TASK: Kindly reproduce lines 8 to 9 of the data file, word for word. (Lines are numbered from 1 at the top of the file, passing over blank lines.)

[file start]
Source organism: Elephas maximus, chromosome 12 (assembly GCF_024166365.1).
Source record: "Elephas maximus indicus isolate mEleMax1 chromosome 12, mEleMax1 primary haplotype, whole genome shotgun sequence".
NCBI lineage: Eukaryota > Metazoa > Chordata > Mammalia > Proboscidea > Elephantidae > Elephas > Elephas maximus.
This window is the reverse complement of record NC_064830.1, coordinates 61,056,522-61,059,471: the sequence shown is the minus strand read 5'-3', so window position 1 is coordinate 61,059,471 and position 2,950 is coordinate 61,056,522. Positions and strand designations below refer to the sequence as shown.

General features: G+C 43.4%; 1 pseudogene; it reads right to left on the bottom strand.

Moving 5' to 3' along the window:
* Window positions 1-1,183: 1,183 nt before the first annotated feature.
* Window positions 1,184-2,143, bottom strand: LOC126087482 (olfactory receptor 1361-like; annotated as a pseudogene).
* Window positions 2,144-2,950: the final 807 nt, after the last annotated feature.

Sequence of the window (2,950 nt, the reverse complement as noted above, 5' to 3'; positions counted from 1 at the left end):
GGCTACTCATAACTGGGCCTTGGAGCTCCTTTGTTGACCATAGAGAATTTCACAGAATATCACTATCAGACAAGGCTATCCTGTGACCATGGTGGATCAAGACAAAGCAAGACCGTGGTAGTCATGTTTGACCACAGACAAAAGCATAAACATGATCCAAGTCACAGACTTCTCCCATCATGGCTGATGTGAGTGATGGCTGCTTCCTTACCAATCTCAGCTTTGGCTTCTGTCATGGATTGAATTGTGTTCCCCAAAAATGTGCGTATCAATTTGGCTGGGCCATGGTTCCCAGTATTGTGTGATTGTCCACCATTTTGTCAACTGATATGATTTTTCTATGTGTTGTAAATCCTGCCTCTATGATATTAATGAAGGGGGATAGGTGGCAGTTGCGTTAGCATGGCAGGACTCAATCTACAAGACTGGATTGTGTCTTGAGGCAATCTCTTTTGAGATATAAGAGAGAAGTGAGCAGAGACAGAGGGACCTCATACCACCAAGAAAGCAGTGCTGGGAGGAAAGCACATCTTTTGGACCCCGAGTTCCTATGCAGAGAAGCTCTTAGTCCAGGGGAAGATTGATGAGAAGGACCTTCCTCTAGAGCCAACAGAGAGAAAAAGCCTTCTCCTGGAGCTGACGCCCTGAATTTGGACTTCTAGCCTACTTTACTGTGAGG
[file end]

* Window positions 1,184-2,143, bottom strand: LOC126087482 (olfactory receptor 1361-like; annotated as a pseudogene).
* Window positions 2,144-2,950: the final 807 nt, after the last annotated feature.